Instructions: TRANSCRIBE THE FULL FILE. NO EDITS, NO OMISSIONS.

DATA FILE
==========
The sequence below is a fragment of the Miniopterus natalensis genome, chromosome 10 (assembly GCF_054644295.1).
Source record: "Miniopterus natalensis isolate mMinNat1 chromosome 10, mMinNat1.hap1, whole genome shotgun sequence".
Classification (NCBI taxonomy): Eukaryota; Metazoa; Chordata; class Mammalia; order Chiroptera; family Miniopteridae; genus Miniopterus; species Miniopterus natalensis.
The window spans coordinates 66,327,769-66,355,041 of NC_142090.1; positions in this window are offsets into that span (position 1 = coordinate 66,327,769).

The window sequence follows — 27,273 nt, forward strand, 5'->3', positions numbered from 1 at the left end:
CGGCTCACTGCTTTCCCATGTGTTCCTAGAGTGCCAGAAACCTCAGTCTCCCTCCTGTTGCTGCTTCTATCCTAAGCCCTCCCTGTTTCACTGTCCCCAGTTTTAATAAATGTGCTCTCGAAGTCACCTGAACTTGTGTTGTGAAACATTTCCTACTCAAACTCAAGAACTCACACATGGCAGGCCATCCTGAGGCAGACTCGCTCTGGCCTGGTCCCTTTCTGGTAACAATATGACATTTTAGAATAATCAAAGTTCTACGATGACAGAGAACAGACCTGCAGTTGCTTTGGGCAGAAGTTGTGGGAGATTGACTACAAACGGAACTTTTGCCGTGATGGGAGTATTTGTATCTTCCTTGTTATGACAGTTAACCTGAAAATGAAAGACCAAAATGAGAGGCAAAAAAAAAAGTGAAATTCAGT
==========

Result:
The sequence below is a fragment of the Miniopterus natalensis genome, chromosome 10 (assembly GCF_054644295.1).
Source record: "Miniopterus natalensis isolate mMinNat1 chromosome 10, mMinNat1.hap1, whole genome shotgun sequence".
Classification (NCBI taxonomy): Eukaryota; Metazoa; Chordata; class Mammalia; order Chiroptera; family Miniopteridae; genus Miniopterus; species Miniopterus natalensis.
The window spans coordinates 66,327,769-66,355,041 of NC_142090.1; positions in this window are offsets into that span (position 1 = coordinate 66,327,769).

The window sequence follows — 27,273 nt, forward strand, 5'->3', positions numbered from 1 at the left end:
CGGCTCACTGCTTTCCCATGTGTTCCTAGAGTGCCAGAAACCTCAGTCTCCCTCCTGTTGCTGCTTCTATCCTAAGCCCTCCCTGTTTCACTGTCCCCAGTTTTAATAAATGTGCTCTCGAAGTCACCTGAACTTGTGTTGTGAAACATTTCCTACTCAAACTCAAGAACTCACACATGGCAGGCCATCCTGAGGCAGACTCGCTCTGGCCTGGTCCCTTTCTGGTAACAATATGACATTTTAGAATAATCAAAGTTCTACGATGACAGAGAACAGACCTGCAGTTGCTTTGGGCAGAAGTTGTGGGAGATTGACTACAAACGGAACTTTTGCCGTGATGGGAGTATTTGTATCTTCCTTGTTATGACAGTTAACCTGAAAATGAAAGACCAAAATGAGAGGCAAAAAAAAAAGTGAAATTCAGT